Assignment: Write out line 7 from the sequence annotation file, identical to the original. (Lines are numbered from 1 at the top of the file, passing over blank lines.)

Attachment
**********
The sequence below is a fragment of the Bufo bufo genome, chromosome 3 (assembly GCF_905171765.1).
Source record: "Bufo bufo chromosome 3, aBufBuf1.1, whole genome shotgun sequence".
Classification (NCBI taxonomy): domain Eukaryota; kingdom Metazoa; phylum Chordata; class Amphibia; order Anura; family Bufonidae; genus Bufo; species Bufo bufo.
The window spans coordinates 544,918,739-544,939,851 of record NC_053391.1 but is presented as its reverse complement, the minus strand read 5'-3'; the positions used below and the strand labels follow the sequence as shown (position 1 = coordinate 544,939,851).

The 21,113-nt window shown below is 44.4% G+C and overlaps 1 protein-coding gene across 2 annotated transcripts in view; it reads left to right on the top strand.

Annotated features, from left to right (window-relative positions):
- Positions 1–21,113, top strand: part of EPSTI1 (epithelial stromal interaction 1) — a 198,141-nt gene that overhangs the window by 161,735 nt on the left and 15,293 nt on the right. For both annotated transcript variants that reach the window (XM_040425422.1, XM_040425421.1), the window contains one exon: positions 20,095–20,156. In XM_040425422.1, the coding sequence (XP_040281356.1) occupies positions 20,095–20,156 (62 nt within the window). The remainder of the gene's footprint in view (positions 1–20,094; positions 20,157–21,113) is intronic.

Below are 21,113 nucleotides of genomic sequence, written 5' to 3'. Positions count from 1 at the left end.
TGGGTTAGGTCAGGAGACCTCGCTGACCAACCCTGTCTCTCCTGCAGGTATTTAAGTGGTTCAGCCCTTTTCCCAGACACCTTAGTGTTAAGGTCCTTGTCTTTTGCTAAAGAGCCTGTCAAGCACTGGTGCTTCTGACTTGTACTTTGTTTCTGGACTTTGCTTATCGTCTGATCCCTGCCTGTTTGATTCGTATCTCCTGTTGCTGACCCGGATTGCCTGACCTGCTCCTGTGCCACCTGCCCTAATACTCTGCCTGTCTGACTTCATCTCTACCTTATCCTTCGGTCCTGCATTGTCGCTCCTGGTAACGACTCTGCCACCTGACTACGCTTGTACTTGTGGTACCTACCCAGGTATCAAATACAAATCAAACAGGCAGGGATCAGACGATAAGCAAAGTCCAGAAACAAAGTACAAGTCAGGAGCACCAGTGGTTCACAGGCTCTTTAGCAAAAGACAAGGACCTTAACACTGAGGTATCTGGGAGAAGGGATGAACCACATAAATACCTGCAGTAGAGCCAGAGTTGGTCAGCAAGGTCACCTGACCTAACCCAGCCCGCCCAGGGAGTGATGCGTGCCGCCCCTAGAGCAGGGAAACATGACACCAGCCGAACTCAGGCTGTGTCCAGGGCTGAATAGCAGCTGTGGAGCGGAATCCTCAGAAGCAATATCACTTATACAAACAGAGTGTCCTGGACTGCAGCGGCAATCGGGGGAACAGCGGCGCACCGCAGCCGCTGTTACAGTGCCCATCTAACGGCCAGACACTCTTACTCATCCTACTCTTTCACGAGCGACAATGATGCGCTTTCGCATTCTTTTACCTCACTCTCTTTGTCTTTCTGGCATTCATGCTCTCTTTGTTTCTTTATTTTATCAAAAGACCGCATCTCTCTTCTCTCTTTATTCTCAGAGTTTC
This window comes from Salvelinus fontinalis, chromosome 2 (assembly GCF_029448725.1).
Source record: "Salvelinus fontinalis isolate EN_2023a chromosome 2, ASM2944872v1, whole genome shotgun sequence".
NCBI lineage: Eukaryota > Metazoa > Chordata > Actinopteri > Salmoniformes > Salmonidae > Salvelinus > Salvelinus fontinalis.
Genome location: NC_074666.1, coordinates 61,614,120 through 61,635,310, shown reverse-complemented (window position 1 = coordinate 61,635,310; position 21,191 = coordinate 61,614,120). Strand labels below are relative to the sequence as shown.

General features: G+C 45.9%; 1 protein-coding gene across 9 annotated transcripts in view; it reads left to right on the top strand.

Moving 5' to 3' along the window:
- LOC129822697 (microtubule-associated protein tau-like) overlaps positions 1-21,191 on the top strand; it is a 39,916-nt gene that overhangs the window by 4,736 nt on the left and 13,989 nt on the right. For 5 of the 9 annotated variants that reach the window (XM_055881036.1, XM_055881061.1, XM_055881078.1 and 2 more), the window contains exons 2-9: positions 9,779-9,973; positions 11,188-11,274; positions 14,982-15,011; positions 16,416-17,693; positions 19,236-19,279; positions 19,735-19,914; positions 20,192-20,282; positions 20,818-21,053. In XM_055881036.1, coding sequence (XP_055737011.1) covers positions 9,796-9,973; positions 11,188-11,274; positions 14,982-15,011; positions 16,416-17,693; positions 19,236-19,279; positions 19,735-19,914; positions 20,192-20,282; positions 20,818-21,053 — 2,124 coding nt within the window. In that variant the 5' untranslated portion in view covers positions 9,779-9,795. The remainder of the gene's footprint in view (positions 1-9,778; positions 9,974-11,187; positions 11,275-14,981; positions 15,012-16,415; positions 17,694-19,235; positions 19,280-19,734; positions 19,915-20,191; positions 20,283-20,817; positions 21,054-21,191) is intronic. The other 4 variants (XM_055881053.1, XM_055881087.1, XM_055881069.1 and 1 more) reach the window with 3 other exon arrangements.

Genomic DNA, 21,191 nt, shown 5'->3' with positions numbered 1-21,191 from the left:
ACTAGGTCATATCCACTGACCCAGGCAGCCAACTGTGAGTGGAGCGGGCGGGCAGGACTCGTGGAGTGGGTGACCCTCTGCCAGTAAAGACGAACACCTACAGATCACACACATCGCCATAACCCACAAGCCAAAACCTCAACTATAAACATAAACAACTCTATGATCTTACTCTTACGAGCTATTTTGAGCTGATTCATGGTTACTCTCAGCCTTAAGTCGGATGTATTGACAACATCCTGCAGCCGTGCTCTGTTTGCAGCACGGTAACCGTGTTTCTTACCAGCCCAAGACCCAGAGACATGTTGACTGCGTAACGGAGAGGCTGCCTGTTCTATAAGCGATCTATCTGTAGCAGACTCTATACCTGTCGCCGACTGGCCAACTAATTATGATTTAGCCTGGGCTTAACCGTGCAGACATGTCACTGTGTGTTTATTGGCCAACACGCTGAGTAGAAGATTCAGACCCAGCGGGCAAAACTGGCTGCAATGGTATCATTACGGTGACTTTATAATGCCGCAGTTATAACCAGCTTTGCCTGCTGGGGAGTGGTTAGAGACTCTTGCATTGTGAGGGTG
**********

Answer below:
- Positions 1–21,113, top strand: part of EPSTI1 (epithelial stromal interaction 1) — a 198,141-nt gene that overhangs the window by 161,735 nt on the left and 15,293 nt on the right. For both annotated transcript variants that reach the window (XM_040425422.1, XM_040425421.1), the window contains one exon: positions 20,095–20,156. In XM_040425422.1, the coding sequence (XP_040281356.1) occupies positions 20,095–20,156 (62 nt within the window). The remainder of the gene's footprint in view (positions 1–20,094; positions 20,157–21,113) is intronic.